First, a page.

Let’s say you’re empty-walleted Tim Geithner, and a senior Citigroup executive offers to buy your home — currently being rented out for rather less than its monthly cost — for the full asking price of $1.575 million. Naturally, you suspect that your identity is responsible for the fact that the buyer isn’t looking to haggle over the price. What do you do?
As the current crisis evolved, global governments and central banks went into their arsenals and wheeled out a series of fiscal and monetary weapons — including, famously, a bazooka. The central banks even managed to improvise a few brand-new armaments of their own, mostly carrying unpronounceable four-letter acronyms like TSLF.
As every financial journalist knows, if you talk to self-proclaimed experts at investing in some given asset class, those experts will always tell you that what you really need, if you want to invest in their asset class, is expertise. This is not helpful. But Brett Arends seems to have bought it, at least when it comes to wine:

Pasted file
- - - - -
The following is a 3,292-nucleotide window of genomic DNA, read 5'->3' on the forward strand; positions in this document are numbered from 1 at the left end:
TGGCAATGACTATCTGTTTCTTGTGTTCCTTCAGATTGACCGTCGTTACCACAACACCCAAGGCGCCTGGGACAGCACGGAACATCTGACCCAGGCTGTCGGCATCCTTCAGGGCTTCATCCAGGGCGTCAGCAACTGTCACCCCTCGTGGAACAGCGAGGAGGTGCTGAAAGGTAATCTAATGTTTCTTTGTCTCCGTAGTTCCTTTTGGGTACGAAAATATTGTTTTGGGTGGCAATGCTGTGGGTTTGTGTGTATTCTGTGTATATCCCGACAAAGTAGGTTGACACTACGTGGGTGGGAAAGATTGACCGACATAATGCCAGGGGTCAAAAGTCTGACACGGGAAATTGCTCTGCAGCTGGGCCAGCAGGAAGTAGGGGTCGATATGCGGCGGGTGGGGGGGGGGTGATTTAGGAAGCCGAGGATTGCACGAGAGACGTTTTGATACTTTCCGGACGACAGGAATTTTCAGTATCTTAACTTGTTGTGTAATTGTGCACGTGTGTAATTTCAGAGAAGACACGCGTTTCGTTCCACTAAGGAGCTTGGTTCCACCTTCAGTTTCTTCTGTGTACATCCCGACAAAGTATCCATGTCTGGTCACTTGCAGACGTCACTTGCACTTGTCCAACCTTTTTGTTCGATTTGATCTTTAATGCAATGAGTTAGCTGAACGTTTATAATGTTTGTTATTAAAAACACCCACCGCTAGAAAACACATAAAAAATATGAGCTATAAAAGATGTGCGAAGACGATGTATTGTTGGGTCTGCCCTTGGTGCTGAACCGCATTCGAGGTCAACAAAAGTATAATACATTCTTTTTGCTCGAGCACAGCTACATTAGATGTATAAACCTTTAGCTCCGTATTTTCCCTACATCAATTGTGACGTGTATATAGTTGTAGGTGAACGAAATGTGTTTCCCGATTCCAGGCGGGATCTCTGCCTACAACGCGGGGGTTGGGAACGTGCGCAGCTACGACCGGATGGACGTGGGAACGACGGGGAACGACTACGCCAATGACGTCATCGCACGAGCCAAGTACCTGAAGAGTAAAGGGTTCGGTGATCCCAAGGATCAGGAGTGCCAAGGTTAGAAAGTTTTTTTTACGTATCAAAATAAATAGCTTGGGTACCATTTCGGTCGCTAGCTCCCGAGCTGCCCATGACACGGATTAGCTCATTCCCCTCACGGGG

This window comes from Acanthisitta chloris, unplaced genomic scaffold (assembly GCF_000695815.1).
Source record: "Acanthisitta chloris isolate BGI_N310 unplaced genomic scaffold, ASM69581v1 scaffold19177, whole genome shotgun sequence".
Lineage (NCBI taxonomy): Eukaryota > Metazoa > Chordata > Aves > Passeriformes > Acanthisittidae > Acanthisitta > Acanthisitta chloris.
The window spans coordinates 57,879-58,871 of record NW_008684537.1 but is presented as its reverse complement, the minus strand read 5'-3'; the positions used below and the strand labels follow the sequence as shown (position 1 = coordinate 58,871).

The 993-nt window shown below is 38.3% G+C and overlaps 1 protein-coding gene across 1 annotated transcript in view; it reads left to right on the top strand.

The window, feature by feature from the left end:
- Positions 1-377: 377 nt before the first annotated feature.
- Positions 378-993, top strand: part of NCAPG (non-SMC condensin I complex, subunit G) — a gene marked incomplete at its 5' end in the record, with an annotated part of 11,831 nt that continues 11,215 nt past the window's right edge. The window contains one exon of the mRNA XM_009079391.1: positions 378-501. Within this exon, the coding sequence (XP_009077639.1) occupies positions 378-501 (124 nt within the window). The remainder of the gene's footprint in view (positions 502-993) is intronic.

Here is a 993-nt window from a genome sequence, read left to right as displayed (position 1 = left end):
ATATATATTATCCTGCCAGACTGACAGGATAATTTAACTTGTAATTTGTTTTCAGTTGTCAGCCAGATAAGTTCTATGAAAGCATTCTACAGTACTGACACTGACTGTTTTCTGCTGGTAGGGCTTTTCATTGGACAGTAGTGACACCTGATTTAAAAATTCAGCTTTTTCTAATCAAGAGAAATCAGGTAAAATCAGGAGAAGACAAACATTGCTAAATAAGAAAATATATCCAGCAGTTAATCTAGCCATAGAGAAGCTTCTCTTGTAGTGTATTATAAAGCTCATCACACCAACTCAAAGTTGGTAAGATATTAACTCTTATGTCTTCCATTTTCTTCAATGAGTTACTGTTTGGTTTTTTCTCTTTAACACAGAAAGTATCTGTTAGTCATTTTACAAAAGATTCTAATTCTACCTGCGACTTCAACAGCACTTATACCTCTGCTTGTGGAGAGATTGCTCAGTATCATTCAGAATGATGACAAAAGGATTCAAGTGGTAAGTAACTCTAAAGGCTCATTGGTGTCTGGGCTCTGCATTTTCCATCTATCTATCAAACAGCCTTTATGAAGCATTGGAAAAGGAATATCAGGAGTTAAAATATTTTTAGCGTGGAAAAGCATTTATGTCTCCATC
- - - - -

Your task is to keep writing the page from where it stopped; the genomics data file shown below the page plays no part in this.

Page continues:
Dealscape joins in the Bloomberg-bashing:
Bloomberg’s attempt to wring a bit of news out of an apparently boring interview with Zipcar CEO Scott Griffith makes it clear the traditional news outlets are often just as guilty of churning out nonsense as the user-generated content, blogs and tweets they fear.
Tomorrow is the two-week anniversary of Dan Colarusso‘s last blog entry — and last day of work — at The Business Insider. After the fanfare surrounding his arrival, his departure after just four months on the job has been very quiet indeed, but does raise the question of whether and how a group blog should try to manage its contributors.